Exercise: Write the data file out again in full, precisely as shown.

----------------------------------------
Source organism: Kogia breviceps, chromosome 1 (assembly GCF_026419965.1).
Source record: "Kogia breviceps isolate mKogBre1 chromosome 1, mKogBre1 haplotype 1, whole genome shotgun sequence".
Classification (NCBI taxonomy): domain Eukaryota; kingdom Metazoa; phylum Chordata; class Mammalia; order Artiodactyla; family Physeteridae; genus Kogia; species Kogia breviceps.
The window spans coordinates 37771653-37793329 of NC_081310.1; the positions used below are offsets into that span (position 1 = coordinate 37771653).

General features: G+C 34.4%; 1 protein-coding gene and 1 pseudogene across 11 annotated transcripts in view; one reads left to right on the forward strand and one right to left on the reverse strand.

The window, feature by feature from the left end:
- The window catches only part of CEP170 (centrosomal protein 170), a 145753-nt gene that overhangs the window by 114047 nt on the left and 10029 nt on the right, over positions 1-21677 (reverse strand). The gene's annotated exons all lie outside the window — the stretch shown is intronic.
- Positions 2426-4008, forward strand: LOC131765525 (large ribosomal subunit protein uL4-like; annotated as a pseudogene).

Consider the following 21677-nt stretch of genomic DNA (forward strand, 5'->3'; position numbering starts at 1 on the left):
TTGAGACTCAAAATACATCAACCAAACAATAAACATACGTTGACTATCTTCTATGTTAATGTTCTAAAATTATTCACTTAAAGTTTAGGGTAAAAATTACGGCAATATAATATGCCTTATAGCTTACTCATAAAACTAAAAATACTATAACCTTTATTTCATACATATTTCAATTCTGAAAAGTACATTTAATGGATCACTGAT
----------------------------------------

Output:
Source organism: Kogia breviceps, chromosome 1 (assembly GCF_026419965.1).
Source record: "Kogia breviceps isolate mKogBre1 chromosome 1, mKogBre1 haplotype 1, whole genome shotgun sequence".
Classification (NCBI taxonomy): domain Eukaryota; kingdom Metazoa; phylum Chordata; class Mammalia; order Artiodactyla; family Physeteridae; genus Kogia; species Kogia breviceps.
The window spans coordinates 37771653-37793329 of NC_081310.1; the positions used below are offsets into that span (position 1 = coordinate 37771653).

General features: G+C 34.4%; 1 protein-coding gene and 1 pseudogene across 11 annotated transcripts in view; one reads left to right on the forward strand and one right to left on the reverse strand.

The window, feature by feature from the left end:
- The window catches only part of CEP170 (centrosomal protein 170), a 145753-nt gene that overhangs the window by 114047 nt on the left and 10029 nt on the right, over positions 1-21677 (reverse strand). The gene's annotated exons all lie outside the window — the stretch shown is intronic.
- Positions 2426-4008, forward strand: LOC131765525 (large ribosomal subunit protein uL4-like; annotated as a pseudogene).

Consider the following 21677-nt stretch of genomic DNA (forward strand, 5'->3'; position numbering starts at 1 on the left):
TTGAGACTCAAAATACATCAACCAAACAATAAACATACGTTGACTATCTTCTATGTTAATGTTCTAAAATTATTCACTTAAAGTTTAGGGTAAAAATTACGGCAATATAATATGCCTTATAGCTTACTCATAAAACTAAAAATACTATAACCTTTATTTCATACATATTTCAATTCTGAAAAGTACATTTAATGGATCACTGAT